Dispelling the most common myths about drinking

Beer before liquor never been sicker — we've all got our truths. Debunking some of the most common beliefs when it comes to alcohol.

Lemon-thyme wine spritzer

Photo: Ryan Szulc

T’is the season to overindulge — too much rich food, too many late nights, the accumulation of credit-card debt. The holidays with their many parties and relentless socializing very often mean too much drinking, too — and we’re not referring to eggnog.

Must be something about the sound of sleigh bells that causes otherwise sane and sober celebrants to take up drinking as if they were auditioning for a role on Jersey Shore, where booze flows among the residents like Gatorade at a health club.

Enjoying a glass of wine or ringing in the New Year with champagne isn’t a matter for anyone’s concern; however, falling down drunk at the feet of a shocked client during the office Christmas party can have swift and devastating personal and professional consequences.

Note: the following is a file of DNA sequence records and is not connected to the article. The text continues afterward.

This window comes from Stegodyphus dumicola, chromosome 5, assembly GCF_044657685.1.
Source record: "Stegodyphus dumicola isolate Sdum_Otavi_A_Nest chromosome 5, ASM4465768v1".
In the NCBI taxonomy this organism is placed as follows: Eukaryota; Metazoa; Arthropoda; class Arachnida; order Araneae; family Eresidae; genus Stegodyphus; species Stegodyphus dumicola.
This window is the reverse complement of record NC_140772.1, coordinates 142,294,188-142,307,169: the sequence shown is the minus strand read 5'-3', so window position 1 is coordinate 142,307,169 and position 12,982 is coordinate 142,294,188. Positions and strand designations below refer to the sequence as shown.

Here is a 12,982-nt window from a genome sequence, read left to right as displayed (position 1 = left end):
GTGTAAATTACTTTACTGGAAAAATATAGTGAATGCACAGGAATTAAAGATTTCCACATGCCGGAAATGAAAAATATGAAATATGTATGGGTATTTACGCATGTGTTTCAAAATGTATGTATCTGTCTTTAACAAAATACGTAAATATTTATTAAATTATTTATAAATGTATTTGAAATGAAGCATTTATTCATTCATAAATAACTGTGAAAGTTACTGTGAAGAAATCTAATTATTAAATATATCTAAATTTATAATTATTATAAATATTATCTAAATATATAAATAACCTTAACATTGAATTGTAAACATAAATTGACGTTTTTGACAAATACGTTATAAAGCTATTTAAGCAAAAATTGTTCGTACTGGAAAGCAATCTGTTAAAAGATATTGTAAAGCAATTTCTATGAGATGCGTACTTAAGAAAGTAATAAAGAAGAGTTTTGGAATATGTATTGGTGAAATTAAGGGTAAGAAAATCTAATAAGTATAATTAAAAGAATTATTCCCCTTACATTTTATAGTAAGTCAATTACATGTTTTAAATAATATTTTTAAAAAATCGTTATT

Of course, you don’t need to project career disaster as the only incentive to drink responsibly. The looming certainty of a hangover — or the potential of alcohol poisoning — is a cruel enough price to pay for not knowing the rules of engagement when it comes to booze.

An article on Greatist catalogues 13 common examples of the self-perpetuating mythology that surrounds drinking, underscoring our generalized (arguably willful) ignorance about alcohol, the way we consume it and how it affects us.

For example, maybe you think (along with everyone else) that combining energy drinks with booze is a direct route to intoxication (which it can be) but probably not for the reasons you think, says Greatist.

In truth, the caffeine content in most energy drinks undermines the sedating effects of alcohol, which inhibits our ability to know when to stop drinking. Also false, the idea that a full stomach protects against drunkenness. A big meal can slow the process but does nothing to mitigate the ultimate effects of excess consumption.

Think, too, that coffee and a shower can sober you up after a night of hard drinking? Think again. Only time — and a contrite heart — can mitigate the effects of bad judgement.